The human element is one of the greatest challenges to email security. Your accounting password app should force team members to adopt strong passwords that are 16+ characters, alphanumeric and unique.
#2: Set Up Single Sign On (SSO) Authentication
Single Sign On (SSO) is a modern identity protocol that allows each user to log in once daily with one Multi-Factor Code. Then for the rest of the day, they can log into all cloud apps (including email) with one click. This adds security, while eliminating the need for dozens of multi-factor codes.
#3: Disable legacy mailbox protocols
Legacy mailbox protocols such as SMTP, POP and IMAP are outdated and should be disabled. Check out our help article on how to disable SMTP/POP/IMAP for Office365 Mailboxes.
#4: Remove employee email addresses from your website
We recommend you don’t post team members’ email addresses on your website. This can provide hackers with a target which can be used for social engineering. Instead, use a generic address such as firstname.lastname@example.org.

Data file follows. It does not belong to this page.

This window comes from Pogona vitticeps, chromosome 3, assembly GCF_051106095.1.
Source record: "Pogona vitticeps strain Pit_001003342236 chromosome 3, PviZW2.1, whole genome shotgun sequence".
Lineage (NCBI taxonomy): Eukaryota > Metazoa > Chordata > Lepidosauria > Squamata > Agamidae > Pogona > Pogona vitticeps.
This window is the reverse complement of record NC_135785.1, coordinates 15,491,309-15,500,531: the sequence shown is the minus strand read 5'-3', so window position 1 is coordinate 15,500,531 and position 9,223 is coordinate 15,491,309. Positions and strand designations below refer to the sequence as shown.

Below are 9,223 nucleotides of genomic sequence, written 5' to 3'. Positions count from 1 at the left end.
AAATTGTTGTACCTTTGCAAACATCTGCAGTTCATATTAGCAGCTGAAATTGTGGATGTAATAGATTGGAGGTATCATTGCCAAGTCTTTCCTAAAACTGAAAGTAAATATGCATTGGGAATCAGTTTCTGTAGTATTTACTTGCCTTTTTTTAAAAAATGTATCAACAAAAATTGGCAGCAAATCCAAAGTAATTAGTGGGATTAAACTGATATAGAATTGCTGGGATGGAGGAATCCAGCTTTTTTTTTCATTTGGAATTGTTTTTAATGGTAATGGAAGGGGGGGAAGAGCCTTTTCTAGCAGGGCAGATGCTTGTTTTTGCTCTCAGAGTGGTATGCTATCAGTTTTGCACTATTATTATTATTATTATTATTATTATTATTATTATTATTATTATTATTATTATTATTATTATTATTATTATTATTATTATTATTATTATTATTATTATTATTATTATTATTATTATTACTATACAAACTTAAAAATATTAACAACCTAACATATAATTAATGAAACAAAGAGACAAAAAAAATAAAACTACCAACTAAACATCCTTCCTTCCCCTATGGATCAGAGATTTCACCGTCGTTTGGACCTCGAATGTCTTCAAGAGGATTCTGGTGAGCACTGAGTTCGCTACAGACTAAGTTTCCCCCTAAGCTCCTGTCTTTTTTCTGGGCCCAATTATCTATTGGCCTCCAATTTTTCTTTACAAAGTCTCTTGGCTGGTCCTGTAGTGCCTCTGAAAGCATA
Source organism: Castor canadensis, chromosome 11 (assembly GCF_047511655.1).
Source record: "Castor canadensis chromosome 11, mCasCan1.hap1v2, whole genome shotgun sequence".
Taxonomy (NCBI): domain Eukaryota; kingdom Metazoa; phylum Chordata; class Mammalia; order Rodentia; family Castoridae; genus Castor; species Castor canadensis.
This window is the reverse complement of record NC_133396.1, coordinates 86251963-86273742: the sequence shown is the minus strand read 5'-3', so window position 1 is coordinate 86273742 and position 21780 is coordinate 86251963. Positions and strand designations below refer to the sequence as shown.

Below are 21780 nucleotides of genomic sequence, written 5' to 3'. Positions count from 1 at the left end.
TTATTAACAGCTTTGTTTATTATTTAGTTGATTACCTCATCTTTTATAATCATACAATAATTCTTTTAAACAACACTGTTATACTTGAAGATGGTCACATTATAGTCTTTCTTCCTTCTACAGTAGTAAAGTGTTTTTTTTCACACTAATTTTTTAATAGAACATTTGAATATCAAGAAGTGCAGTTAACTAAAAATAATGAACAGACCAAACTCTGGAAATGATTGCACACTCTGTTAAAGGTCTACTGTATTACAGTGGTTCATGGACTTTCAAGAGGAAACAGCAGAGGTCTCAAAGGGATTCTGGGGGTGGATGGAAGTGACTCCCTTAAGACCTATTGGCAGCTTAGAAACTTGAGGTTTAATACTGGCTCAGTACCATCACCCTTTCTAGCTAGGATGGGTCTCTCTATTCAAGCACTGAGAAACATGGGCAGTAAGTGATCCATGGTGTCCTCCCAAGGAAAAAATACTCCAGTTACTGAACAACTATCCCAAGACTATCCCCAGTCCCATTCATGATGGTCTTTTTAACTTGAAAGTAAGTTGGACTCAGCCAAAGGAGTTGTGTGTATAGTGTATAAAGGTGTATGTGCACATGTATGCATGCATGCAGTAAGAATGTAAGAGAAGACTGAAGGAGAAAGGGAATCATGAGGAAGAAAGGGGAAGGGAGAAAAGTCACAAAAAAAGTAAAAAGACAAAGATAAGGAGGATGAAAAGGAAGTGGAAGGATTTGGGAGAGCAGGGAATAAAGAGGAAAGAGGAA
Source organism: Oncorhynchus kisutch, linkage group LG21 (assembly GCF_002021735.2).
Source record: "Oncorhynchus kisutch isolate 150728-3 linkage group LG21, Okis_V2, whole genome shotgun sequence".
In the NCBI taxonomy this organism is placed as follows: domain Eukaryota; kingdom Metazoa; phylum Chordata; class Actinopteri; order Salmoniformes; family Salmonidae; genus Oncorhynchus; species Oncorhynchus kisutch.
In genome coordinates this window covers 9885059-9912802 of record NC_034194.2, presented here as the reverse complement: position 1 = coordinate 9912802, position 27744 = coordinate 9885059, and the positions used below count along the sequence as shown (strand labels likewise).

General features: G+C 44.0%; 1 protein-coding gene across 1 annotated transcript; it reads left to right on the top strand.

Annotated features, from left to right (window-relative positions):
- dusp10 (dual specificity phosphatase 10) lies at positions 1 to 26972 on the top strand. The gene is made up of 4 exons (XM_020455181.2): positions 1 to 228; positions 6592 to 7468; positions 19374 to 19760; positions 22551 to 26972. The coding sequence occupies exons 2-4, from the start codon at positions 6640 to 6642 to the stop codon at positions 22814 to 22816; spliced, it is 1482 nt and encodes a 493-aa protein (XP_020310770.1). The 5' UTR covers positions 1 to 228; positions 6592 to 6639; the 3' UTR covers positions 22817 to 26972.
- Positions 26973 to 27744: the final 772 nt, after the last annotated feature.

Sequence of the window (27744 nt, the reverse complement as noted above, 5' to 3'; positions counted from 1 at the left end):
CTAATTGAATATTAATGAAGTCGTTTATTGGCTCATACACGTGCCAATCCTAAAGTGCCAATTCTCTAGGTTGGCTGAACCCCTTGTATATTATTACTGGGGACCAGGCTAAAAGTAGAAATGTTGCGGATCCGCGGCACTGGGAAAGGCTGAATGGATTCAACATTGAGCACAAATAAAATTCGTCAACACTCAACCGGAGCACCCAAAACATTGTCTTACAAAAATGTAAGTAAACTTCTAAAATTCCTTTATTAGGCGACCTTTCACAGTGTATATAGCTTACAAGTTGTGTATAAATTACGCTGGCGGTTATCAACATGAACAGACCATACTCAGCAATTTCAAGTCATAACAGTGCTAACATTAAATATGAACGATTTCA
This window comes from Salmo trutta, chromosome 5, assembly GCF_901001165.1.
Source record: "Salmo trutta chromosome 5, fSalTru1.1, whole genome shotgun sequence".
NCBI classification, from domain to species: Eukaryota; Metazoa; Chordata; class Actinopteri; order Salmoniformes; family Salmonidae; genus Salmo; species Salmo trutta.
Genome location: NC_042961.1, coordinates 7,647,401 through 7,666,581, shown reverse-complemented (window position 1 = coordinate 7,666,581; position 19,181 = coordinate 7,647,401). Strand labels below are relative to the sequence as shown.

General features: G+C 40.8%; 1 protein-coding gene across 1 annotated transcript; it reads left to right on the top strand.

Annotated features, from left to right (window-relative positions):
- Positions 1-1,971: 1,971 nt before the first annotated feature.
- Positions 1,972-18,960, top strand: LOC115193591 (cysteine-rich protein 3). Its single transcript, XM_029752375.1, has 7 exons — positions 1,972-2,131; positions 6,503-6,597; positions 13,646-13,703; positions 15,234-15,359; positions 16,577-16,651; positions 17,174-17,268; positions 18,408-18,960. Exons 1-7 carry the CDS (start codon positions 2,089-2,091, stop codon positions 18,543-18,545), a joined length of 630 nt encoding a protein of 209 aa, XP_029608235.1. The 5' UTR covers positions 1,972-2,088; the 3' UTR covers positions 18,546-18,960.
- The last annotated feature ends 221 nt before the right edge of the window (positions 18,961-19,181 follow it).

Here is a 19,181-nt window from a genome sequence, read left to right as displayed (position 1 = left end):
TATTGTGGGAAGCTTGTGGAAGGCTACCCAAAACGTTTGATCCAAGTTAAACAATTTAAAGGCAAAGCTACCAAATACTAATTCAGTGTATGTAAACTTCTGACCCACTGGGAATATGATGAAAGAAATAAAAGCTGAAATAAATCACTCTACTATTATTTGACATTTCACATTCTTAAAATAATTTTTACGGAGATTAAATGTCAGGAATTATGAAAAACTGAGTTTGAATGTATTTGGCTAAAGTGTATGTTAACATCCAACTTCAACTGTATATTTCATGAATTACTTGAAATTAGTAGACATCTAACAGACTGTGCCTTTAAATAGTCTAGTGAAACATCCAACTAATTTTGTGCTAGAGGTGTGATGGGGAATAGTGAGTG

#5: Train your team to be vigilant
Most data breaches occur because of human error. It’s not intentional; it’s simply that employees haven’t been trained what to look for.
Basic cyber security training goes a long way toward arming team members with the knowledge they need to avoid costly mistakes. Here’s an example of some of the telltale signs to look out for:
#6: Always verify sensitive requests via phone or in person
It is best practice to verify sensitive requests via phone. For example, prior to authorising a payment or changing bank account details, call the other party to confirm the request.
#7: Restrict administrator privileges
Email addresses with “Administrator” privileges have great power to affect your whole organisation. You should limit administrator privileges to the fewest possible accounts. In addition, we recommend conducting a periodic audit to ensure that administrator accounts don’t remain active after they’re required.
Conclusion & Next Steps
Email is a vital tool for the modern accounting firm, but it does come with risks. Providing you follow the advice in this article, you’re very unlikely to experience any problems.
Practice Protect users can solve all the problems described in this article for around US$10 per month per user (even less for larger firms). To find out more, register for a Free Demo with one of our team.